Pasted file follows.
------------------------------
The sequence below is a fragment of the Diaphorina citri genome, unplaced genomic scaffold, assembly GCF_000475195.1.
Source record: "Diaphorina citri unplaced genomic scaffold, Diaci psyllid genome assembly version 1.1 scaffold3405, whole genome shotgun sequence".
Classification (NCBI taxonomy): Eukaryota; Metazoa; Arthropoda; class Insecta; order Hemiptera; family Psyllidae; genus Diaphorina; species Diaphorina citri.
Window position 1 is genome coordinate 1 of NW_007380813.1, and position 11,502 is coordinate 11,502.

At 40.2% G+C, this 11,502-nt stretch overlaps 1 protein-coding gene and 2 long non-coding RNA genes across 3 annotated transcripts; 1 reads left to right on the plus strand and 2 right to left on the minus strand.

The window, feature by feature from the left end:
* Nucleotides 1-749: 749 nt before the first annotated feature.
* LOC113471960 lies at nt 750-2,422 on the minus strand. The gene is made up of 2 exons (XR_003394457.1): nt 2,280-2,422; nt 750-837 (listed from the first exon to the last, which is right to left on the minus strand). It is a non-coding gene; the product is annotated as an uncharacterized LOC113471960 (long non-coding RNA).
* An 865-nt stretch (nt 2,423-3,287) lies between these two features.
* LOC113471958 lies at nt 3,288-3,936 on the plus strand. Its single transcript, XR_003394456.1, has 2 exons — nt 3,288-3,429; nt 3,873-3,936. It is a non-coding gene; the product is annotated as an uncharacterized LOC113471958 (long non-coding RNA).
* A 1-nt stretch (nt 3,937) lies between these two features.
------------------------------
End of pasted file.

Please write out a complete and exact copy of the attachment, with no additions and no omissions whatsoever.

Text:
The sequence below is a fragment of the Diaphorina citri genome, unplaced genomic scaffold, assembly GCF_000475195.1.
Source record: "Diaphorina citri unplaced genomic scaffold, Diaci psyllid genome assembly version 1.1 scaffold3405, whole genome shotgun sequence".
Classification (NCBI taxonomy): Eukaryota; Metazoa; Arthropoda; class Insecta; order Hemiptera; family Psyllidae; genus Diaphorina; species Diaphorina citri.
Window position 1 is genome coordinate 1 of NW_007380813.1, and position 11,502 is coordinate 11,502.

At 40.2% G+C, this 11,502-nt stretch overlaps 1 protein-coding gene and 2 long non-coding RNA genes across 3 annotated transcripts; 1 reads left to right on the plus strand and 2 right to left on the minus strand.

The window, feature by feature from the left end:
* Nucleotides 1-749: 749 nt before the first annotated feature.
* LOC113471960 lies at nt 750-2,422 on the minus strand. The gene is made up of 2 exons (XR_003394457.1): nt 2,280-2,422; nt 750-837 (listed from the first exon to the last, which is right to left on the minus strand). It is a non-coding gene; the product is annotated as an uncharacterized LOC113471960 (long non-coding RNA).
* An 865-nt stretch (nt 2,423-3,287) lies between these two features.
* LOC113471958 lies at nt 3,288-3,936 on the plus strand. Its single transcript, XR_003394456.1, has 2 exons — nt 3,288-3,429; nt 3,873-3,936. It is a non-coding gene; the product is annotated as an uncharacterized LOC113471958 (long non-coding RNA).
* A 1-nt stretch (nt 3,937) lies between these two features.